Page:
As the University of Denver wraps up its first year calling the Highlands Ranch Golf Club home, coaches and administrators couldn’t be more pleased.
The course, named the official home of the Pioneer men’s and women’s teams Aug. 24, 2011, provides both programs with their first “official home” in school history.
A gift from the family of the late Ron Moore, with a book value of $5.2 million, the university took over full ownership and operational responsibilities of the club on Jan. 1, 2012. According to the DU website, the gift was matched dollar for dollar with funds allocated as part of the university’s ASCEND campaign in order to provide scholarship endowments for both men and women golfers at the school.
Moore, who died in April 2004 at the age of 70, golfed at the university from 1951-54, advancing to the NCAA tournament three times, while helping lead the Pioneers to two conference championships. He was inducted into the Colorado Golf Hall of Fame in 1987 and the University of Denver Athletic Hall of Fame in 2002.
Winning his first amateur title in 1949 in Nebraska, Moore won tournaments each of the following four decades, with his last title coming in 1983.
“He always gave credit to the university and to the golf program for how his life turned out,” said current men’s coach Eric Hoos. “He got a golf scholarship and that was how he was able to afford to go to school at DU and become the man he was, and he just wanted to give back and provide that opportunity for other young men and women. The DU men’s and women’s programs would not be where they are today without the generosity of the Moore family.”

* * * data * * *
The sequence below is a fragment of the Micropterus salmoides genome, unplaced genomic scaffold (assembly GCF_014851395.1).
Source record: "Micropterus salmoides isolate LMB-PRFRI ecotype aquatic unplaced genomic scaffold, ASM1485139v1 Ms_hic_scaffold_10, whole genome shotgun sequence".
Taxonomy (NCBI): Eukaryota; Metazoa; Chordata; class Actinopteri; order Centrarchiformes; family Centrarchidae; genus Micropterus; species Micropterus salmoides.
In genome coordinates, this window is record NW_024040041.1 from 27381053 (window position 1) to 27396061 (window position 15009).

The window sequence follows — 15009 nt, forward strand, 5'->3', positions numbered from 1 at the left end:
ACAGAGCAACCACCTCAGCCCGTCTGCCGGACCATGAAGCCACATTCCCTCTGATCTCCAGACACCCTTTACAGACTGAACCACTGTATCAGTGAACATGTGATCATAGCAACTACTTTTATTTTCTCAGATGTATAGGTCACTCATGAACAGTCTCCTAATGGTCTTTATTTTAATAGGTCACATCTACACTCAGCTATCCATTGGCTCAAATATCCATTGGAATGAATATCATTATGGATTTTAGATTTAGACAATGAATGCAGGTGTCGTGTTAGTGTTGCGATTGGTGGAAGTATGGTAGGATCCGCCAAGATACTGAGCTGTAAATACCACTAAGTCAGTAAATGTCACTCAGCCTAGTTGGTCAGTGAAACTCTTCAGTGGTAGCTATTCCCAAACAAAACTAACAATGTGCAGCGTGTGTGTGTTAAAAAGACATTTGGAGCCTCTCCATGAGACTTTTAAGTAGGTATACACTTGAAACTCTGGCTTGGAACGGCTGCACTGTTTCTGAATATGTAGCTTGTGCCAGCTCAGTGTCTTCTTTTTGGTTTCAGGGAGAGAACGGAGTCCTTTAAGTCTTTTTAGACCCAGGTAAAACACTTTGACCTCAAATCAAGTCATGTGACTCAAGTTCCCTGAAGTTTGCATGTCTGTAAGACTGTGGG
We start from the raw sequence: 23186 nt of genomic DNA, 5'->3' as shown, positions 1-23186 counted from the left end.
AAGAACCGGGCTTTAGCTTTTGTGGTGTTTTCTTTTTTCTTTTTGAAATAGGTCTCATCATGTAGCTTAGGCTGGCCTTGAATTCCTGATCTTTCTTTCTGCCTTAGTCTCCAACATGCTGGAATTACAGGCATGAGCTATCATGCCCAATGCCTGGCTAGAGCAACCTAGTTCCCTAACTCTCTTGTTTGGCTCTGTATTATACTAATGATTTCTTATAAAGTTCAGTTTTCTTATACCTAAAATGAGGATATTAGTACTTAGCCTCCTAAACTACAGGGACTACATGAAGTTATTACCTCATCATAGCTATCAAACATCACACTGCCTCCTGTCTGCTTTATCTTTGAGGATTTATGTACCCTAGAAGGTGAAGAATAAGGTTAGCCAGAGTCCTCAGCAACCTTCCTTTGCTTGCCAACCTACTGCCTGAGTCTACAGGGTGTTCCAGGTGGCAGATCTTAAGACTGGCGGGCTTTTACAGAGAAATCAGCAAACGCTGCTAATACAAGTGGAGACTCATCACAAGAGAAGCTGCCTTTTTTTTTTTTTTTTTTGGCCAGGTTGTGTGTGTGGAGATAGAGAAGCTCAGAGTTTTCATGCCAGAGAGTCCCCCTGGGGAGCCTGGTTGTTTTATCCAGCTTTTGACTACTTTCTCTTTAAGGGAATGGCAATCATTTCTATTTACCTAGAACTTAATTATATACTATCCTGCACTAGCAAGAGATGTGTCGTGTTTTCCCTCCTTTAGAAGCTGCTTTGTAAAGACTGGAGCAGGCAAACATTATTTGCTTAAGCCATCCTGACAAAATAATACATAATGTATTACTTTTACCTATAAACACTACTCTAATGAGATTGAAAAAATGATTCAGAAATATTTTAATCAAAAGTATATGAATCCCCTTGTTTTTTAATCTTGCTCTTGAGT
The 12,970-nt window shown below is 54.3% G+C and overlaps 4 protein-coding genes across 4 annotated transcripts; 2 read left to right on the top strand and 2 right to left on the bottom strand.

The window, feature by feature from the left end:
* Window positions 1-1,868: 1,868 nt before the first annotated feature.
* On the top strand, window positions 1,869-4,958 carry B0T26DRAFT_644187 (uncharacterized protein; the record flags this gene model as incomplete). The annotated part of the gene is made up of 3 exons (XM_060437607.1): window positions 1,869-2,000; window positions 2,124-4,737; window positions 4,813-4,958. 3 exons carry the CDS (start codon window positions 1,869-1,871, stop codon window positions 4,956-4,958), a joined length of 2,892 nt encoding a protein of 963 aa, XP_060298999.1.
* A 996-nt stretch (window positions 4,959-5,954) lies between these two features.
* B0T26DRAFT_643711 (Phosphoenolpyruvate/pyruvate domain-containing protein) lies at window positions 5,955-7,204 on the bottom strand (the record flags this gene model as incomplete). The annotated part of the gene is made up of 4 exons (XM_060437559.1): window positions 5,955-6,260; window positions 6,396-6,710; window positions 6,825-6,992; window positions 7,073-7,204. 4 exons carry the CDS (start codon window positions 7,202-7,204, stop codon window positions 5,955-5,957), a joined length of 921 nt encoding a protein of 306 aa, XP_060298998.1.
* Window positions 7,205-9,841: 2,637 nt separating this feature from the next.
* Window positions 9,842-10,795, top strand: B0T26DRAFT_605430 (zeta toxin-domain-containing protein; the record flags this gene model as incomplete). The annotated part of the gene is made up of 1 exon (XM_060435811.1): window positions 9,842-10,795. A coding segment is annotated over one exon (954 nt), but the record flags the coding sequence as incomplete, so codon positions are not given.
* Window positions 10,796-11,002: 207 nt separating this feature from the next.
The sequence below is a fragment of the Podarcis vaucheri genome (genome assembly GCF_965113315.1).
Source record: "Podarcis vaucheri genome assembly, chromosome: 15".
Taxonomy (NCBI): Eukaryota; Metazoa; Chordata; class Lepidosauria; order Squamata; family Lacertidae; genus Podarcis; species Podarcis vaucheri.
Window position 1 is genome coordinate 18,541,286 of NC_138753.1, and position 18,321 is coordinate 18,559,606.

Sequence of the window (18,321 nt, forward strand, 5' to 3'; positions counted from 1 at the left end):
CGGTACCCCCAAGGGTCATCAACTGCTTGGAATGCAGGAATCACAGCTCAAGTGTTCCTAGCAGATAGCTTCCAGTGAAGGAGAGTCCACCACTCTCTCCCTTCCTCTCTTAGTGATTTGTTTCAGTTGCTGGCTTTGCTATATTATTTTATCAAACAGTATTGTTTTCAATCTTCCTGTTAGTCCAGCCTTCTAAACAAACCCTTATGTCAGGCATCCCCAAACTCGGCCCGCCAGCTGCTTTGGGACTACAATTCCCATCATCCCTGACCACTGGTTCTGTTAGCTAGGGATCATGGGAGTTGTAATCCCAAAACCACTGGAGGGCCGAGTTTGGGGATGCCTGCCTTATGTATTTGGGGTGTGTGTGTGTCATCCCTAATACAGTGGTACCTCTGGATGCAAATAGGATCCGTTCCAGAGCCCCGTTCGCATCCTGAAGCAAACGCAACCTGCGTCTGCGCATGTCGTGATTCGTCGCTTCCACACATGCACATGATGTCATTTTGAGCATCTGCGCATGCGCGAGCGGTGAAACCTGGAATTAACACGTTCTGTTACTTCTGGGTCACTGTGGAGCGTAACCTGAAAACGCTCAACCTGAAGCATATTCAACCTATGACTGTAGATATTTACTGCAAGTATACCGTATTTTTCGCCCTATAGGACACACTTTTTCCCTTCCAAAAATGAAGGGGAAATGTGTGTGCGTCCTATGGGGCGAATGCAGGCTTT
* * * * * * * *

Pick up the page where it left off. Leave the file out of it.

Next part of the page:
The two programs had spent years using area courses such as Green Valley Ranch to practice and play, often sharing those courses with other schools.
“The women’s team would typically go to different courses around the city,” Hoos said. “We tried not to double up on courses a lot to keep the pressure down on asking for free practice time and playing privileges, so we spread ourselves out.”
Now, not only do DU’s student-athletes not have to call ahead when they want to use the links, but the school has also been able to gain a long-sought edge in recruiting by having a place to call home.
“I definitely don’t want to belittle all of the other courses and clubs and what they have done over the years supporting the teams and letting us play and practice,” Hoos said, “but overwhelmingly, the Moore family is the reason we are still around today.”
Moore was a trustee of the university from 1986 until 2003 and had given numerous donations over the years to the programs, also allowing the girl’s team the opportunity to host an annual tournament at the course.
“We couldn’t be more thankful to the Moore family for their longtime support to see our golf programs succeed,” said Stu Halsall, DU’s assistant vice chancellor for internal operations, “I’m just amazed at their generosity.”